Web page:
Anna Brady (Amy Adams), a big city real estate staging consultant, is fed up with waiting for her long-time boyfriend Jeremy (Adam Scott) to propose to her. Out of impatience, Anna boldly plans to follow her boyfriend to Dublin, Ireland while he is on a business trip to pop the question herself. This is due to a romantic tradition carried on in Ireland in which on any 29th day of February (leap day), it becomes suitable for the woman to propose to the man.
However (since this is a romantic comedy after all), it soon becomes apparent that the luck of the Irish is not turning out in Anna's favor. Due to transportation difficulties, she is only able to make it to the Dingle Peninsula before she has to make it on her own. At a nearby pub, she encounters Declan O'Callaghan (Matthew Goode), an overly insouciant schmuck. The two immediately don't hit it off despite Declan's generous offer to accompany Anna on her trip to Dublin. By this point, the movie might as well be writing itself. The characters are only to be placed in awkward and/or humiliating situations from this moment on.
But what I am concerned about is whether or not "Leap Year" really works regardless of its familiarity. Unfortunately, the concept is just about as tired as it sounds AND does not add enough new material to give it any sort of memorable appeal. Once again, this is another film in which two seemingly different people end up falling for each other (oops, *spoiler alert!*), only this time, it occurs within a matter of, oh, two days?! Point is we've already seen this done too many times before. And it does not help that Anna and Declan seem to be devoid of any charm or chemistry when they are onscreen together.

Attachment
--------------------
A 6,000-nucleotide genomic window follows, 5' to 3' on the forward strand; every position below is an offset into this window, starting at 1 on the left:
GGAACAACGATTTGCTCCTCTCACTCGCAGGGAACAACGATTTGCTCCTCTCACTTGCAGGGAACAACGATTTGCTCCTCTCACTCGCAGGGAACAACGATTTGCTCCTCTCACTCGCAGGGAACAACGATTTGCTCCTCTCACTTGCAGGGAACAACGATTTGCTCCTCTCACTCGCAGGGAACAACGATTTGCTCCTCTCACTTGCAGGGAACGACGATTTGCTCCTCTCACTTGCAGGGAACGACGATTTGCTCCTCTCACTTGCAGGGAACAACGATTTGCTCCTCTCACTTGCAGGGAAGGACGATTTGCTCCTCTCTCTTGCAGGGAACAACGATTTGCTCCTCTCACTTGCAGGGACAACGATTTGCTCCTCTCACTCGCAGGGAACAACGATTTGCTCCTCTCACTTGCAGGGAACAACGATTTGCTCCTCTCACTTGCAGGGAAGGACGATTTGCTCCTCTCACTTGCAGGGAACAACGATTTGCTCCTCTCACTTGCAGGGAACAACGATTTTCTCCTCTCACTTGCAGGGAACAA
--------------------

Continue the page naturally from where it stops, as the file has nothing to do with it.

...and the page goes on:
Now, that's not to say that the two leads are not likeable with their characters. There has not been an Amy Adams movie I have seen in which I didn't enjoy her role to some degree. Hell, she saved what was fundamentally a run-of-the-mill romcom with her bubbly yet innocent role as the princess in 2007's "Enchanted." And I don't have a problem with Matthew Goode as an actor; I suppose he's good enough (there is a pun in there somewhere). However, even these two cannot save "Leap Year" from its lackluster premise and uninspired writing.